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Fifty Shades of Lloyd Dobler

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2012 could be the breakout year for fan fiction. After all, what is the film The Avengers but a $200 million fantasy league? Remixes and mashups of public domain titles remain popular. And, of course, the Twilight fan fiction origin of erotic bestseller Fifty Shades of Grey is well known.

While we've come to expect superhero, wizard and vampire characters to lead immortal lives -- through official sequels, reboots, and unofficial fan-created sex romps -- what about a subtle romantic comedy loved by Generation X and starring a young John Cusack? What, for example, happened to Lloyd Dobler and Diane Court after the "No Smoking" sign turned off at the end of Cameron Crowe's 1989 film Say Anything?

That's the question a group of authors from the Brooklyn Writers Space will ask during a reading on May 19 at Book Court in Brooklyn.

Weaving together the loose narrative ends of Say Anything that night will be new work from Terence Degnan, Heidi Schreck, Amy Sohn, Kate Cortesi, and Jim Hanas. I spoke with Hanas, the event organizer (and, full disclosure, an editor at Joyland), about the importance of Say Anything to his generation and how fan fiction is changing.

Brian Joseph Davis: Why has Say Anything been attached to two generations as a key text? Is it because there actually aren't a lot of films that could be called The Graduate for the Lollapalooza years?

Jim Hanas: I think it managed to offer the perfect mix of John Hughes allegory and Amy Heckerling-style social realism. The high-school movies after that veer toward Porky's. I know there's an American Pie reunion movie out, but does anyone care? Plus, John Cusack circa 1989 is one of the most dreamy/accessible males leads, maybe ever.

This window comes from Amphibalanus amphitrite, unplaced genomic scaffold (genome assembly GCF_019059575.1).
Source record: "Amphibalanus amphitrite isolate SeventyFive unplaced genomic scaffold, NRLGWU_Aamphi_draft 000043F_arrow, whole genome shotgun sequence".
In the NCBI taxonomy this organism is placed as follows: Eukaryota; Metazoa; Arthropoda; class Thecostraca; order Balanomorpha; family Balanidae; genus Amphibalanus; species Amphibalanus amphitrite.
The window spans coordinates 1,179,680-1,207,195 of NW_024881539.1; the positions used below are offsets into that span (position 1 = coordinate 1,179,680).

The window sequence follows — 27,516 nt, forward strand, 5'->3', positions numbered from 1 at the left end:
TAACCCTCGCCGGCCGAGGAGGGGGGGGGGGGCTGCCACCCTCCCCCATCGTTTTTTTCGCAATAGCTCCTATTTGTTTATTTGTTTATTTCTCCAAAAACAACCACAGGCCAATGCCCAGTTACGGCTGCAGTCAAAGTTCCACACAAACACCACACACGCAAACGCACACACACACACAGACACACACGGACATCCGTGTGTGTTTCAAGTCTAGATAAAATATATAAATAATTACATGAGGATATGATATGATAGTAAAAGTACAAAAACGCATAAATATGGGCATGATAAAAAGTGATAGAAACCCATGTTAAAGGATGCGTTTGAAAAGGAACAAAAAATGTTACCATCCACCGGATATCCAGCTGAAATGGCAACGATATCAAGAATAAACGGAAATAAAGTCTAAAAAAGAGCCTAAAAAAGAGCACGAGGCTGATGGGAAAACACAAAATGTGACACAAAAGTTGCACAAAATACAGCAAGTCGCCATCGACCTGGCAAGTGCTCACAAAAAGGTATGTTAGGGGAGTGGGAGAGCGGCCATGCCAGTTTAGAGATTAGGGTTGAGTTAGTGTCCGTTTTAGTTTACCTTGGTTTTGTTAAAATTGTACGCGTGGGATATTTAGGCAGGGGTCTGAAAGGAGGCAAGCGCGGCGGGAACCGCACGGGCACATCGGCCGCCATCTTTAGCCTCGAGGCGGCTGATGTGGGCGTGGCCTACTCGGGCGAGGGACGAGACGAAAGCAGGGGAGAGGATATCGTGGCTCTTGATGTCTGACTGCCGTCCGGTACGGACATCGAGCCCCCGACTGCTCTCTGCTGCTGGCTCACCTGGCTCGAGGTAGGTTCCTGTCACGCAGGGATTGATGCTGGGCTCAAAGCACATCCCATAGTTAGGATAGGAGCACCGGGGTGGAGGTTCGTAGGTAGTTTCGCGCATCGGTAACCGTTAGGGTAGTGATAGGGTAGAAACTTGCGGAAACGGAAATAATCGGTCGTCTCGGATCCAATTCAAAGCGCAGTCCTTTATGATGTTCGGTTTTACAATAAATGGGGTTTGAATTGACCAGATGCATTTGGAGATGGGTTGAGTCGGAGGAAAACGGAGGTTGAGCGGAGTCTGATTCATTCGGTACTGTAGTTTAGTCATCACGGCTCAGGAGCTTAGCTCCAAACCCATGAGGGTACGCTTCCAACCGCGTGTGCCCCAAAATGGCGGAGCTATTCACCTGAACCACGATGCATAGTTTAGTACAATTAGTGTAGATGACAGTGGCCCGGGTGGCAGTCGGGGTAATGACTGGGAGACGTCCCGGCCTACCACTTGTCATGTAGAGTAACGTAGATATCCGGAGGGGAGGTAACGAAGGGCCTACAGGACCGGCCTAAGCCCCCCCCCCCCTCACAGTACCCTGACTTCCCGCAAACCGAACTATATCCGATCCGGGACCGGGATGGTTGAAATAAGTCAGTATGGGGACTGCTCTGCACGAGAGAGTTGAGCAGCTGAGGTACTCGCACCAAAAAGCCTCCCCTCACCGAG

BJD: If you watch the deleted scenes you can actually see that Crowe originally had planned a "big idea" film about teenagers and -- through the John Mahoney plot -- the elderly, but what it ended up being was this simple romantic film. Even still, the film is on the subtle side compared to most things that get the fan-fiction treatment. What was the initial response to the idea of a reading night like?

JH: I'd been thinking about fan fiction and wondered what it would look like if it was taken out of genre and applied to something else. Say Anything -- and its open-ended conclusion -- seemed like a perfect launching pad for Gen X and Gen Y literary writers (so-called). I conceived of it as an anthology, but knew the rights would be a nightmare. Then I mentioned it to Scott Adkins, who runs the Brooklyn Writers Space, and he suggested we make it a reading.

BJD: I think you could do this as a print anthology and maybe skate past the copyright issues but probably not. Could simple commercial licenses for fan-created works fly?

JH: Perhaps Cameron Crowe could crowdsource a sequel, starting with the reading. He told EW last summer that the film "is the only story that I kind of think there might be another chapter to that at some point."

The event is May 19, 6PM at Book Court bookstore. Free. More info here.